photo credit: World Bank Photo Collection via photopin cc

Unite the union is to present evidence of ‘appalling attacks’ by the UK and Scottish Government’s on the human rights of workers to the UN Committee on Economic, Social and Cultural Rights in Geneva on Wednesday, it has been confirmed today.

Unite say they’ve been pushed into taking action to protect working people from “practices of our governments in both Edinburgh and Westminster”, including the Trade Union Act and the awarding of government contracts to “anti-union employers” who have admitted to ‘blacklisting’ thousands of workers.



Joining forced with Unison, Unite say: “Both unions will argue that UN conventions on trade union membership and freedom of association have been breached by both the Scottish and UK governments, specifically articles 6, 7 and 8 of the convention in relation to the recently-passed Trade Union Act and the blacklisting of workers”.

More than 30 construction companies were forced into admitting the blacklisting of workers earlier this year, after Unite and other unions pursued legal action at the High Court in London.

The unions will argue that, “in awarding contracts to companies that have admitted blacklisting workers, the Scottish Government has breached its own strictures that its laws must be ‘compatible with human rights’”.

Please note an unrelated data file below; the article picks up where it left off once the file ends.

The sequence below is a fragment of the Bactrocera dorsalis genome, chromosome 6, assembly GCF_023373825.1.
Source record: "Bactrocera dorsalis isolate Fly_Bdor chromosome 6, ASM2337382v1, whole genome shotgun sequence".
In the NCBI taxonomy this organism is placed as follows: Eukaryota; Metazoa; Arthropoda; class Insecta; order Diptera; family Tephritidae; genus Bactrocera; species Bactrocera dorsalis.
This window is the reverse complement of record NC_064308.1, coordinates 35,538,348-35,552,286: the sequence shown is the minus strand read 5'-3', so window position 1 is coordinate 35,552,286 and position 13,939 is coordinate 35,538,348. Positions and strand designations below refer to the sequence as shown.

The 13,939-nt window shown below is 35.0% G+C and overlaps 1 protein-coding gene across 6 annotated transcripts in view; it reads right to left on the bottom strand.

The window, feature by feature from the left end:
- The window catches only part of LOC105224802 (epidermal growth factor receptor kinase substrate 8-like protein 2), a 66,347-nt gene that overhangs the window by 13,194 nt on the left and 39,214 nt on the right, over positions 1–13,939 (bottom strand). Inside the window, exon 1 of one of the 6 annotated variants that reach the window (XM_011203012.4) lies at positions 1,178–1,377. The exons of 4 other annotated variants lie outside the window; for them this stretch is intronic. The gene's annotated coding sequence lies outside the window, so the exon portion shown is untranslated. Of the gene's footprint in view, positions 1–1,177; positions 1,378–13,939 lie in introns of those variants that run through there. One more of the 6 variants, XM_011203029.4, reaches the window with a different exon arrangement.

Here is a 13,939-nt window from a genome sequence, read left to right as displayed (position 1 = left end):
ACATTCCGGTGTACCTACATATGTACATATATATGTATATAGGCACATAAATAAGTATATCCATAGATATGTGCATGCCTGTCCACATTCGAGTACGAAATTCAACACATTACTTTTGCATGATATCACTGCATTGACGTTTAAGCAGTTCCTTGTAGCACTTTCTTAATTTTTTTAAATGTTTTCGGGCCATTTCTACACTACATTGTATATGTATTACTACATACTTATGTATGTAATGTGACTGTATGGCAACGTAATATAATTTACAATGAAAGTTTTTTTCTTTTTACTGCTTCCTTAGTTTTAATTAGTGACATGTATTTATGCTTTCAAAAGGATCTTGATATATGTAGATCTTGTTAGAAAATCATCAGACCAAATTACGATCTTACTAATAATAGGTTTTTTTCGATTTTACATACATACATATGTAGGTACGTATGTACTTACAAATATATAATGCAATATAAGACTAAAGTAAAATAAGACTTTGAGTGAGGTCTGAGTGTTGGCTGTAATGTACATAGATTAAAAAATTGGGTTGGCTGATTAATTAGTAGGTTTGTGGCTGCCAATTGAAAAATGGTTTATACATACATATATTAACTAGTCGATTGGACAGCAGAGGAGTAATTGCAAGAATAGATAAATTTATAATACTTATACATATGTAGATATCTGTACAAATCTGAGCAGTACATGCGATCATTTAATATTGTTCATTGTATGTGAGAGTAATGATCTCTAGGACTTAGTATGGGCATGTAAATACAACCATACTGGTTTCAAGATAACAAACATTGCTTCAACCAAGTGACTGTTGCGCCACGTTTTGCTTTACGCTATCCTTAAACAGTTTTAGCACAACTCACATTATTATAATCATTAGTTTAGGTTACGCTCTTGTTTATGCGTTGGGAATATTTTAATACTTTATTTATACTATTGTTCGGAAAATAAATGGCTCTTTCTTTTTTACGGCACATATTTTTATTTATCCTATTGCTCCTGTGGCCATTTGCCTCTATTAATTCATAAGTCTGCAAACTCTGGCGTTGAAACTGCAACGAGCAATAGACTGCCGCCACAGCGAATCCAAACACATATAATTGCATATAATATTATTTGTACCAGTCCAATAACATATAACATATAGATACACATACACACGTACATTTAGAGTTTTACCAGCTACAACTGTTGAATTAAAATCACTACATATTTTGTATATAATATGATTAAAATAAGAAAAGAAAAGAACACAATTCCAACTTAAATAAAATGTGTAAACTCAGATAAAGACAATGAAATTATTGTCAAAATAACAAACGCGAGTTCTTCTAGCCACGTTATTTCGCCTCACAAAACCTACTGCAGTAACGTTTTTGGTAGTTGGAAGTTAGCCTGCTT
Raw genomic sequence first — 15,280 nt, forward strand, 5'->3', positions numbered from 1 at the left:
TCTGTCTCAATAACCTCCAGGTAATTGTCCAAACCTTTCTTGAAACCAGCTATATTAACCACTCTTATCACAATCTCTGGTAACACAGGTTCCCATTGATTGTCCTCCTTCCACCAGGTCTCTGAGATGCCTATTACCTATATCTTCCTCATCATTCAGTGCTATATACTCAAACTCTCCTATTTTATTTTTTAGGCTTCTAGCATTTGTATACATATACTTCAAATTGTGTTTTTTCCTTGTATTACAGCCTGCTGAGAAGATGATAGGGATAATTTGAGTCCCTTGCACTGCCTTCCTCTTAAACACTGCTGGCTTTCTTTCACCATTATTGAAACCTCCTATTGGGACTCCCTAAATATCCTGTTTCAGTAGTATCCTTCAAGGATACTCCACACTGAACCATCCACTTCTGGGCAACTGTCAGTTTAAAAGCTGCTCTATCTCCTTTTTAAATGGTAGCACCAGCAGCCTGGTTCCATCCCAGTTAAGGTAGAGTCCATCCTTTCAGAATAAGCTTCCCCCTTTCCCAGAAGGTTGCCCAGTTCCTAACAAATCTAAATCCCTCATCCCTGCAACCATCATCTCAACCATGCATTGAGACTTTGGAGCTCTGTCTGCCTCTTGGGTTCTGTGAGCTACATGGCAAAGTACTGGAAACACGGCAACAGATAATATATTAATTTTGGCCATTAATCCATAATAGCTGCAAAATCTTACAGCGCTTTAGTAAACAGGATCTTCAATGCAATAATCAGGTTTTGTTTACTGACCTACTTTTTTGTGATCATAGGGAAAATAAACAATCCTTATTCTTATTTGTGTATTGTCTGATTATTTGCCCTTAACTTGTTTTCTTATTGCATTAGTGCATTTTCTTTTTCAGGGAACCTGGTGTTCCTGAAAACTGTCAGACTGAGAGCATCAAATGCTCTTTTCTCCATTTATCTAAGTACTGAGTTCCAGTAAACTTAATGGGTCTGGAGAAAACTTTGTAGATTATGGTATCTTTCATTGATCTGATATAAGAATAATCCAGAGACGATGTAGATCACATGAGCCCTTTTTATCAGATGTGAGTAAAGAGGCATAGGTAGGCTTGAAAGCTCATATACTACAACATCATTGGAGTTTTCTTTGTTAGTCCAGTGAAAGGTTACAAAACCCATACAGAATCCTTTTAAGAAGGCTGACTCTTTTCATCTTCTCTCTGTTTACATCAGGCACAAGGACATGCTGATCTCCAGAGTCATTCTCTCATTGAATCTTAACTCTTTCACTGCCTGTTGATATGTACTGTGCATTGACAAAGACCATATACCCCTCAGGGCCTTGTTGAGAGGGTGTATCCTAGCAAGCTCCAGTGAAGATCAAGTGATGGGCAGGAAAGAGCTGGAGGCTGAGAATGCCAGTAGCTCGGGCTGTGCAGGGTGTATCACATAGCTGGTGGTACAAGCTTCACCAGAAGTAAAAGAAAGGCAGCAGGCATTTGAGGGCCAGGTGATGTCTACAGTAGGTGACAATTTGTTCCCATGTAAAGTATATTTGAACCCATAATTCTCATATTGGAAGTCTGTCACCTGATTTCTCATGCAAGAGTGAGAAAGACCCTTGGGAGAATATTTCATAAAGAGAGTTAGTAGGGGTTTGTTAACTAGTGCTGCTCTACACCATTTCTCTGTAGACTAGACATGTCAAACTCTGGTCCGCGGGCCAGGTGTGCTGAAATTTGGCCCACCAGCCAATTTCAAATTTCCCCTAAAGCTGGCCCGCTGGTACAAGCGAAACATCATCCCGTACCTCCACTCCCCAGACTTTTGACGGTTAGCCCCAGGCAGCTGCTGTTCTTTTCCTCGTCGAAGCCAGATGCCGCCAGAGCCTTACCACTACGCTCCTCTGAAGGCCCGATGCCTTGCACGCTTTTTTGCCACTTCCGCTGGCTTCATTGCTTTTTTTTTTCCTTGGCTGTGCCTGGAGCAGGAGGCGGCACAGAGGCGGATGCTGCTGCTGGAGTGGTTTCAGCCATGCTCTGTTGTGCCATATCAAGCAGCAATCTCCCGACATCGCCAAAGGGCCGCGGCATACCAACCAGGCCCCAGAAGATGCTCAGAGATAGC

Unite will also argue that the UK Government’s Trade Union Act “has been designed to make it extremely difficult for workers to take lawful industrial action to defend themselves, while exorbitant employment tribunal fees have put justice beyond the reach of millions of working people”.

Mary Alexander, Unite Scottish deputy regional secretary said: “This is a landmark development in a landmark campaign.

“The practices of our governments in both Edinburgh and Westminster in relation to working people have caused alarm at United Nations, so much so that they have taken the decision that they must shine a spotlight onto the murkier happenings in our workplaces.

“Fundamental human rights are being breached on a daily basis. From extortionate fees for employment tribunals to the assault on trades unions, the most basic human rights are being violated by the UK government.

“Meanwhile, companies that have admitted blacklisting workers are being given contracts by the Scottish Government, in clear breach of its own guidance, sending an extremely worrying signal to working people about how valued they are by their government.



“Of course, we are honoured to be able to take our case on behalf of UK workers to the UN, but it gives us no pride that our governments’ actions are such that they cause international concern.

“We sincerely hope that this intervention by the UN is a wake-up call to our governments to get their priorities right and start defending the human rights of working people.”